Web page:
EnQuest said today that it was “on track” to achieve cost savings targeted for 2020 and reiterated that its operations were “materially unaffected” by the Covid-19 pandemic.
Last month, London-listed EnQuest said it would reduce operating expenditure by £155 million to £270m and lower capex by almost 50% to £97m in response to the slump in crude prices.
EnQuest did confirm it would lay off about 530 employees, describing the action as “decisive” amid a “challenging economic environment”.
Headcount reductions were expected at EnQuest after it signalled the end of production from three North Sea installations in quick succession.
An average oil price of $25 per barrel for the rest of the year would help the exploration and production company meet “free cash flow breakeven”.
Group production was just under 66,000 barrels of oil equivalent (boe) per day in the first four months of the year, above full-year guidance of 57-63,000 boe per day.
Output from the UK North Sea Kraken field was 38,000 boe per day, up 36% year-on-year, thanks partly to improved FPSO performance.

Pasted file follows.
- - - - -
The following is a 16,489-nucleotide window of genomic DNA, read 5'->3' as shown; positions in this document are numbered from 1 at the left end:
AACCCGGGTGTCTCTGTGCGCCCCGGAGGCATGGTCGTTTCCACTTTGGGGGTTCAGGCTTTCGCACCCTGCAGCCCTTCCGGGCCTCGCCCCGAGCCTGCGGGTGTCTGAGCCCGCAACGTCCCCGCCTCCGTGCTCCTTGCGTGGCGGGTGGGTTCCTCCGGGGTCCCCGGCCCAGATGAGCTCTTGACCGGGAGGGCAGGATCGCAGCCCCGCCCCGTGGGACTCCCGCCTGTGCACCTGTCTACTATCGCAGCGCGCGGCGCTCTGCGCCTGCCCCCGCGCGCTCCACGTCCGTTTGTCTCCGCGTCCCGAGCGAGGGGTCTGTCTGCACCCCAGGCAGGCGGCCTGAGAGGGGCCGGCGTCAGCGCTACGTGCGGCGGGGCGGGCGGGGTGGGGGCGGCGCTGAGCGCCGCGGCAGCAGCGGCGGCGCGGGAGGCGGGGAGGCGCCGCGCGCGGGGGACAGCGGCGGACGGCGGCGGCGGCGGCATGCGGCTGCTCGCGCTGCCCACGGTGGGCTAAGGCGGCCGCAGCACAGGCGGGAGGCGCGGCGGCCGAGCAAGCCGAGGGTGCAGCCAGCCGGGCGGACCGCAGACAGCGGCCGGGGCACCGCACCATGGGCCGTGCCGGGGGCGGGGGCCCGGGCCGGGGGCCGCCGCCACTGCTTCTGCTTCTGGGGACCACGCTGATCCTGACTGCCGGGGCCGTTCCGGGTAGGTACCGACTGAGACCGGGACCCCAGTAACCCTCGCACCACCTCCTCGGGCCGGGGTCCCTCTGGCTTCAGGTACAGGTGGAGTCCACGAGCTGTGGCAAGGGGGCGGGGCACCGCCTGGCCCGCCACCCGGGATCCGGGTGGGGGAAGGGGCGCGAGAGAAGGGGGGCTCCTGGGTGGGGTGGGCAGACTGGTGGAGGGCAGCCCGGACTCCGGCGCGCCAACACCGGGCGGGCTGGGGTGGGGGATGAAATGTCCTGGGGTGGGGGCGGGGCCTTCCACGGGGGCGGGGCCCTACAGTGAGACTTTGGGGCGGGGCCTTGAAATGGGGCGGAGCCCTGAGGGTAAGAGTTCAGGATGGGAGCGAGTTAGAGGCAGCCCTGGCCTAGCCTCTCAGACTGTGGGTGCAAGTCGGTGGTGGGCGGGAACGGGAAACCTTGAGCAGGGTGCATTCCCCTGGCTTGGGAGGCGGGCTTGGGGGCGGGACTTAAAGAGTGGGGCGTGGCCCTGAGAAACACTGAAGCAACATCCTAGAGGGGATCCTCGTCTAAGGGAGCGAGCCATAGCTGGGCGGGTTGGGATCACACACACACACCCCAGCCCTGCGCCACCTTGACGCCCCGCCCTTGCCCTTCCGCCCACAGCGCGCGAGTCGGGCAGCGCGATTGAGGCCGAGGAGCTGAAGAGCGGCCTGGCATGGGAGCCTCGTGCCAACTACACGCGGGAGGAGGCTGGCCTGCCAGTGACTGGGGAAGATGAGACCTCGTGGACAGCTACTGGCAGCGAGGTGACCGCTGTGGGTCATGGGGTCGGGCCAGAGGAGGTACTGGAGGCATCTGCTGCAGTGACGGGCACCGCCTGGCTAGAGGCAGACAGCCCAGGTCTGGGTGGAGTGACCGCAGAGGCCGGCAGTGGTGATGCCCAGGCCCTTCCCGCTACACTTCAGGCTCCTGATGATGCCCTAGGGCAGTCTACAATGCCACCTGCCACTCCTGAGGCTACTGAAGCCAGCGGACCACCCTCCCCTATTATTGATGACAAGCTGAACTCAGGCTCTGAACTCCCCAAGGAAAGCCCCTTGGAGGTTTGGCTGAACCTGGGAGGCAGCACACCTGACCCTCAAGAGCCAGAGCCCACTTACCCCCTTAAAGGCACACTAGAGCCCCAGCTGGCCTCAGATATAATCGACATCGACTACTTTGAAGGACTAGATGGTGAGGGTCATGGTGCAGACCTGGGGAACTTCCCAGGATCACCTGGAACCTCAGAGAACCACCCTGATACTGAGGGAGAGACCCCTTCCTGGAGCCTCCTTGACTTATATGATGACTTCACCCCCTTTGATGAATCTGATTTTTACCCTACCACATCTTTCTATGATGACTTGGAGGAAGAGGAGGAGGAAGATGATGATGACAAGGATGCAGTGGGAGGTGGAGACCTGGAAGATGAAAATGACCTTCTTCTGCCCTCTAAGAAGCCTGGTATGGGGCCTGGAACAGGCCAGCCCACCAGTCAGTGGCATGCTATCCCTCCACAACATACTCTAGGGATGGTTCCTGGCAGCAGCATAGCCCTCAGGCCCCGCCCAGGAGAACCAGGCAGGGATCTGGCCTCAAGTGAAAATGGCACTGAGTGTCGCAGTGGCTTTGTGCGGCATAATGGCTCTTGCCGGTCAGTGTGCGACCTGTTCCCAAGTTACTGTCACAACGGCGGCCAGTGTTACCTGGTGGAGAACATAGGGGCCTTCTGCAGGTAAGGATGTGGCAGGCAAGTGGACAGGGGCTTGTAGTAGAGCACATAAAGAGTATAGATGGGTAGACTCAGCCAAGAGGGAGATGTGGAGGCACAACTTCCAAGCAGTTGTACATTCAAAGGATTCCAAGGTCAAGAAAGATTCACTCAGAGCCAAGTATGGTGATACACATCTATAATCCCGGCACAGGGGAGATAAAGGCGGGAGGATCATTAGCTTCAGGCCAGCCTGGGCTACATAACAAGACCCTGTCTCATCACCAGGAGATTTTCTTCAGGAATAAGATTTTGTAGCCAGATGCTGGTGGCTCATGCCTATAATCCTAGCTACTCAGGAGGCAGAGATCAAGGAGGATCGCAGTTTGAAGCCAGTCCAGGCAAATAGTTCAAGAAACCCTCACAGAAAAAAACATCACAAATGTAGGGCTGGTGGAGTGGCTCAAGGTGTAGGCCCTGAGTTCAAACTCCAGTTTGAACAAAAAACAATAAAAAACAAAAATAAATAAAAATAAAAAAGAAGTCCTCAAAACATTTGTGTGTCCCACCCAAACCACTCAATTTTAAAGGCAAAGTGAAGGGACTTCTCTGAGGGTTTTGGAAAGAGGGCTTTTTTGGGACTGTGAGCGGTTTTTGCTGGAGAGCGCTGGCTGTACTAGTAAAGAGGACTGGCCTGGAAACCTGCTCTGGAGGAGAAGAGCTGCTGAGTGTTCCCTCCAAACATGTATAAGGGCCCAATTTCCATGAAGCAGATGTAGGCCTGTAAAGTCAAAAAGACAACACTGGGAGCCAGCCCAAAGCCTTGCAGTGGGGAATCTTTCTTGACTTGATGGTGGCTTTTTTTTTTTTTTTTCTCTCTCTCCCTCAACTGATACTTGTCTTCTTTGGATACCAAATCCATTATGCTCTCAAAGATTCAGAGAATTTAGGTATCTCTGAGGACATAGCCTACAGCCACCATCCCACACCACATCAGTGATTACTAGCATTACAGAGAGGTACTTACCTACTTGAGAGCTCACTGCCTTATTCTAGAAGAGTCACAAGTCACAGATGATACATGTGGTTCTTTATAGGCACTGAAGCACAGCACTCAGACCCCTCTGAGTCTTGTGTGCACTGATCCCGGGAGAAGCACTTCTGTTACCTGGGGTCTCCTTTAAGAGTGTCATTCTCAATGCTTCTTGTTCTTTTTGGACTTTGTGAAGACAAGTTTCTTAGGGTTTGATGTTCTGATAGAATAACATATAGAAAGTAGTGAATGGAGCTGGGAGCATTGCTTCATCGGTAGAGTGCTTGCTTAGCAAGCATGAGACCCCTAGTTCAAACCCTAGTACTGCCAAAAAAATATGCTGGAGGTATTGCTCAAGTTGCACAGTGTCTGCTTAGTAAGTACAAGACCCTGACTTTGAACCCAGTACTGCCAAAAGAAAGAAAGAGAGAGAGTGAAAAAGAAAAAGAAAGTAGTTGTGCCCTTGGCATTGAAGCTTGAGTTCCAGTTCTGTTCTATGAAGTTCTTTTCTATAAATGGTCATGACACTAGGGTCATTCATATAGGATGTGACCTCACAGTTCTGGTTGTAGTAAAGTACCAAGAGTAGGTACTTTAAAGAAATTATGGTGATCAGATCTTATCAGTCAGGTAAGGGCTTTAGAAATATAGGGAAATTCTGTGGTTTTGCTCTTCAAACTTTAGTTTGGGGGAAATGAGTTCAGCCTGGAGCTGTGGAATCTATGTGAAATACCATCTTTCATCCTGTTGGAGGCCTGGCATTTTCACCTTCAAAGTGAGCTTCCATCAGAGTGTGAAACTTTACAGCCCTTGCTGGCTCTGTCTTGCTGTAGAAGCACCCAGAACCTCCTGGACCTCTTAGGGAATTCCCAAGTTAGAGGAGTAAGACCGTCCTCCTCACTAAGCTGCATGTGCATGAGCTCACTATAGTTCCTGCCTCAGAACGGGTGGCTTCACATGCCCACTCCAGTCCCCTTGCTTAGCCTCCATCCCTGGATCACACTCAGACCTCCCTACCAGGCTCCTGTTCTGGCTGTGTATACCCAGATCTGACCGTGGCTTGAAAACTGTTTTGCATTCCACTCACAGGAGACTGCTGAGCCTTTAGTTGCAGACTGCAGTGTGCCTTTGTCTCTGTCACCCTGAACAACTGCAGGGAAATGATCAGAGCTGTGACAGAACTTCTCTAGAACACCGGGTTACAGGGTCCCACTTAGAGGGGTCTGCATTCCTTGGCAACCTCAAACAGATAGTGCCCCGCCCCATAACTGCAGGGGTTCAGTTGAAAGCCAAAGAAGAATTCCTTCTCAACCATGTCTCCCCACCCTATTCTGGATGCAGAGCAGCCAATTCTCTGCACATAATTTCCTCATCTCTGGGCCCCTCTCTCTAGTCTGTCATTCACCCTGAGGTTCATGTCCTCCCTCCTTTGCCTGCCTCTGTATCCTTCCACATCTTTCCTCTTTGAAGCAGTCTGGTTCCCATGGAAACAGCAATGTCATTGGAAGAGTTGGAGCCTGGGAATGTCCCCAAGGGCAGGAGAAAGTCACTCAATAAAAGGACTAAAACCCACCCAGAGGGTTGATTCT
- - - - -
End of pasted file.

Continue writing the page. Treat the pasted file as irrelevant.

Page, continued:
Net debt was reduced to £1.12 billion at the end of April, from £1.16bn at the end of 2019, while cash and available facilities total £237m.
The update sent EnQuest’s shares up 13.56% to 13.06p as of 2pm.
Chief executive Amjad Bseisu said: “EnQuest has responded well to the challenges of Covid-19 and the downturn in oil prices.
“Our continued focus on operational excellence has ensured our operations remain materially unaffected by the ongoing Covid-19 pandemic.
“Performance at Kraken and Scolty/Crathes has been ahead of expectations, while production at Magnus and PM8/Seligi has also been good, with the two new wells drilled on Magnus coming onstream in March.
“We also took decisive, early action to reduce costs and the implementation of our cost reduction programme is progressing well.
“With the strong performance in the year to date and continued focus on delivering our cost programme, we expect that for the remainder of the year we need to realise an average oil price of around $25 per barrel to achieve free cash flow breakeven, and remain confident in meeting our targets.”